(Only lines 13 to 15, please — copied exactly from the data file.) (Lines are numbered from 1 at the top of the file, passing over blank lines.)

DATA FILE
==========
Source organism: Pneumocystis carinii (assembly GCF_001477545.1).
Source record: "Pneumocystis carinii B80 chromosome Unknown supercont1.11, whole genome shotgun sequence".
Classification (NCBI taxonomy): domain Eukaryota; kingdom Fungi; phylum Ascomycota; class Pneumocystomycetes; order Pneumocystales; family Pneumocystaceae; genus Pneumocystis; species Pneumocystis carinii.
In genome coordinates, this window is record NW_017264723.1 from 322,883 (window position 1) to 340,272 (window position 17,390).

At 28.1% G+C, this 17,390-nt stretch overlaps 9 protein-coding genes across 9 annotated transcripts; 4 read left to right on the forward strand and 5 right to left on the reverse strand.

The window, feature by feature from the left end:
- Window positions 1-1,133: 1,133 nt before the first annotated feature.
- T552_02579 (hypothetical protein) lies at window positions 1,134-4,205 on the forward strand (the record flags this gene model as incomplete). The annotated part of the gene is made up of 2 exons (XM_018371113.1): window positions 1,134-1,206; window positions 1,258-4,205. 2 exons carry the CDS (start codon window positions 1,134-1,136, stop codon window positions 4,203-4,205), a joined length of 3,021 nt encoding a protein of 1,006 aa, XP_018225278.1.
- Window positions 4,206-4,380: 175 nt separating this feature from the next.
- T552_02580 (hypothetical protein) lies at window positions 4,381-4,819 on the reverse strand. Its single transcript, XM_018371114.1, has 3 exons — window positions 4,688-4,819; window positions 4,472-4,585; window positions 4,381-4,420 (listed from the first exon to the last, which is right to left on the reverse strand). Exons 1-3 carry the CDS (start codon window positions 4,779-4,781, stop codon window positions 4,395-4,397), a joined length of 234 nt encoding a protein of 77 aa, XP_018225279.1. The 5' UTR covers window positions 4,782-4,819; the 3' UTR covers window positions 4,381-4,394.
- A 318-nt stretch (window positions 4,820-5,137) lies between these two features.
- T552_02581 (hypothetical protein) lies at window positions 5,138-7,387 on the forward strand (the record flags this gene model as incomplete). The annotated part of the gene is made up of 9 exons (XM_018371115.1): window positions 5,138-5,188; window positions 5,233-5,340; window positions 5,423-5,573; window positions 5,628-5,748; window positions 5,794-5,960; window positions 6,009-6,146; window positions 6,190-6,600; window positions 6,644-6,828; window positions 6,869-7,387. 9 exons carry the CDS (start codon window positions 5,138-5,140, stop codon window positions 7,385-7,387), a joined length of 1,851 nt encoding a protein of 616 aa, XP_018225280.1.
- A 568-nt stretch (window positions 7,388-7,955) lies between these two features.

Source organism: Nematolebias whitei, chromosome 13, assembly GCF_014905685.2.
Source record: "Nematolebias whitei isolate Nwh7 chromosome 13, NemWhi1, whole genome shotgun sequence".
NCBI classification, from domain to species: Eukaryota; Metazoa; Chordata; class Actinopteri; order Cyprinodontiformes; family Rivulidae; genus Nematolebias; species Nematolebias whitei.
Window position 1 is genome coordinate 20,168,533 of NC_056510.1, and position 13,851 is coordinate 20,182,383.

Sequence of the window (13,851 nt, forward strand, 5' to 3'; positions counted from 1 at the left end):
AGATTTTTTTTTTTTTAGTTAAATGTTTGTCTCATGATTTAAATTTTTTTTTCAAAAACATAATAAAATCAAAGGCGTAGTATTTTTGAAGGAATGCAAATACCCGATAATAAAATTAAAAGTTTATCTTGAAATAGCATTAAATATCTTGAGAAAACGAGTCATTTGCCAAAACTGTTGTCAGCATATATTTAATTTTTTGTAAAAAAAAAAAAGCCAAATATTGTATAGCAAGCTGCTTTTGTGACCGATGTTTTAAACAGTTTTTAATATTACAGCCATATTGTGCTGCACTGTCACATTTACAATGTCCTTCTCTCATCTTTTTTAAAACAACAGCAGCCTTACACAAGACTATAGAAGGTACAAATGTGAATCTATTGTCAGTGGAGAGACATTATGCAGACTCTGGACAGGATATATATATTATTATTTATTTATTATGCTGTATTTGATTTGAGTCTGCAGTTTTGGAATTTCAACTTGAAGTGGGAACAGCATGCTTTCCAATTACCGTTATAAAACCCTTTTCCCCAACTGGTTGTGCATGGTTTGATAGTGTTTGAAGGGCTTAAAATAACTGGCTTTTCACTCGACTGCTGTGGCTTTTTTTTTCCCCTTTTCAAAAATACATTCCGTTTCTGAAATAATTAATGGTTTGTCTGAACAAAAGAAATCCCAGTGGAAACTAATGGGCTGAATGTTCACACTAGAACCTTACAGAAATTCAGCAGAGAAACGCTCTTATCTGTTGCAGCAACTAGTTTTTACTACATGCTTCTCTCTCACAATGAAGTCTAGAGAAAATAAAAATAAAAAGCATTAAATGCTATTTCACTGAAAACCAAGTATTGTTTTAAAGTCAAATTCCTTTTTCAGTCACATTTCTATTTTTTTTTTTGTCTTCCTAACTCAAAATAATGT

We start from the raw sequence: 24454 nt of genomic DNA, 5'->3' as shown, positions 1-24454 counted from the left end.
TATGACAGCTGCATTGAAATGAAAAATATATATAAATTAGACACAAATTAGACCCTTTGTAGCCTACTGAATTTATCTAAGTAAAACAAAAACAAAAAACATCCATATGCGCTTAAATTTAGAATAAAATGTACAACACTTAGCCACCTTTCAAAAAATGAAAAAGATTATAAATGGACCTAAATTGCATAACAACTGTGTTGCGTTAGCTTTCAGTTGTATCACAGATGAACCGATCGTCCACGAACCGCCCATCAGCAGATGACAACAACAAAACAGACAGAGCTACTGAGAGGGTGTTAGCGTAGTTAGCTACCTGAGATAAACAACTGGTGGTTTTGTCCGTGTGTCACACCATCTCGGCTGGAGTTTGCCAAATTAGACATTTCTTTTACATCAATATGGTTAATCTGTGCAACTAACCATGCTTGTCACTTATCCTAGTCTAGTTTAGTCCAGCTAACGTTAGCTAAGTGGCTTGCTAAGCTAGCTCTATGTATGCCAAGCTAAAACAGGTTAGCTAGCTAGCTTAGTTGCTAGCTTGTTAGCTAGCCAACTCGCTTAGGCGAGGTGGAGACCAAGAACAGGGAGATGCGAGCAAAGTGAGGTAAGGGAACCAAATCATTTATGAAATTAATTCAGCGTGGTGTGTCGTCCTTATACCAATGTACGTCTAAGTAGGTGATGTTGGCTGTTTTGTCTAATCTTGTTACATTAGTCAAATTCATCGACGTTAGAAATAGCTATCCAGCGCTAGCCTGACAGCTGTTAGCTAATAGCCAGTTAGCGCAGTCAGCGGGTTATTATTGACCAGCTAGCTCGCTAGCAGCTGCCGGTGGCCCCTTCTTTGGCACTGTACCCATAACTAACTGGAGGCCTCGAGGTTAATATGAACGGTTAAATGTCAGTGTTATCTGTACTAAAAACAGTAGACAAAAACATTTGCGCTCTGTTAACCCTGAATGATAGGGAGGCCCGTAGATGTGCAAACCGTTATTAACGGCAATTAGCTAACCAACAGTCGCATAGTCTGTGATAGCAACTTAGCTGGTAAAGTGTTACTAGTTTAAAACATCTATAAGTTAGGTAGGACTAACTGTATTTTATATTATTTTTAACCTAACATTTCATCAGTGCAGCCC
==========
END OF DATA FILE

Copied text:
- A 568-nt stretch (window positions 7,388-7,955) lies between these two features.

Source organism: Nematolebias whitei, chromosome 13, assembly GCF_014905685.2.
Source record: "Nematolebias whitei isolate Nwh7 chromosome 13, NemWhi1, whole genome shotgun sequence".